Stream: “The Mother We Share”
12. Chance the Rapper – Acid Rap
When it comes to hip hop, there are albums and then there are mixtapes. The difference between the two are often negligible, though mixtapes are often self-released for free, whereas albums come with record labels and price tags. In the case of Chance the Rapper’s Acid Rap mixtape, it very much feels like he takes the “mix” part with an intense degree of sincerity. He attempts to integrate so many different and often disparate styles and genres that one minute you could be hearing elements of soul and gospel, then house music or even a touch of modern rock the next. Most people would be unable to make this ping-ponging work, but Chance the Rapper is not most people. The all-inclusive stylistic buffet is also the same way he operates with his words and subjects of his tracks. He’s not making hip hop for millionaires and talking about Bentleys, particularly since he’s barely out of his teens and isn’t rich beyond his wildest dreams (yet). This mixtape is relatable to anyone who has ever lived on the fringes of society, been persecuted for their beliefs or way of life, or simply knows the streets and its culture of shootings and gang violence. Much of it is life-affirming and upbeat, though he takes moments to remember a close friend who died in front of him as well as turn a critical eye against senseless killings. It’s hip hop with a social conscience, and reminiscent of Kendrick Lamar’s good kid, m.A.A.d. city record from last year. Yet his influences are clearly rooted in the early days of 90’s hip hop, rebuilt with a modern twist. It’s great to hear, and sets him up as one of the most dynamic new voices in hip hop today.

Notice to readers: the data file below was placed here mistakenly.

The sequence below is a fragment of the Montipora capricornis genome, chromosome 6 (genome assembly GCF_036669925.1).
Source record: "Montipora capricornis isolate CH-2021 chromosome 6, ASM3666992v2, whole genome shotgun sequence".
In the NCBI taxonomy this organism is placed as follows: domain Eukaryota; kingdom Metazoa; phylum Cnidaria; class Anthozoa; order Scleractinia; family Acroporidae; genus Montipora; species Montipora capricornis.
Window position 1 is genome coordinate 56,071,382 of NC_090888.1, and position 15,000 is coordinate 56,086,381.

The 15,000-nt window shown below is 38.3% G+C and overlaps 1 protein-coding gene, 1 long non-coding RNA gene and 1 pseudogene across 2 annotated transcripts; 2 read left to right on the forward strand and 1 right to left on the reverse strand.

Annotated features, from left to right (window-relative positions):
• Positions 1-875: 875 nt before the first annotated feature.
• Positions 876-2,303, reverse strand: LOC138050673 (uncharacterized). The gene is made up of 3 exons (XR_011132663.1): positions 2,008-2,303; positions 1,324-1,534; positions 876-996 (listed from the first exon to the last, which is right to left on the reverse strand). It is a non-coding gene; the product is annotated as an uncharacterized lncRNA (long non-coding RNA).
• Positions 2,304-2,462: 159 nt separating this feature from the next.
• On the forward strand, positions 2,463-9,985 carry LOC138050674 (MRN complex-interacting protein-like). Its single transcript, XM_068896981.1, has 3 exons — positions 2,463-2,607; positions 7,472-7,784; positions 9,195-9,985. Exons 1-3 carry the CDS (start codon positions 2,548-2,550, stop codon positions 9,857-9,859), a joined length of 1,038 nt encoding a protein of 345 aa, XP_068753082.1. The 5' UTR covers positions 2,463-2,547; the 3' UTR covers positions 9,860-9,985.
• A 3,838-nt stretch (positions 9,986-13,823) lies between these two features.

Stream/Download: The full Acid Rap mixtape
11. Julianna Barwick – Nepenthe
In a year when Icelandic post-rock stalwarts Sigur Ros went noisey and aggressive, Julianna Barwick seemingly picked up the scraps left behind from their quietly gorgeous and ambient heydays. Journeying to Iceland with nothing prepared beforehand, she entered the studio with frequent Sigur Ros collaborator (and Jonsi boyfriend) Alex Somers and friends in Icelandic bands Amiina and mum to record Nepenthe. The results are the most expansive and jaw-droppingly beautiful record that Barwick has recorded to date. Her previous work placed dramatic emphasis on her often wordless vocals as she loops and adds effects to them to craft largely a capella tracks. While that remains somewhat the same on this album, there’s quite a few more working parts and instrumental elements for her to incorporate into her sound, which in turn adds better structure and a healthy dose of grandeur to everything. Put this on as your soundtrack to a quiet morning at home or to your next nature walk, be it in the summer or across some snowy terrain in the middle of winter. I promise it will enhance your life in some of the most magical and beautiful ways.
Stream: “One Half”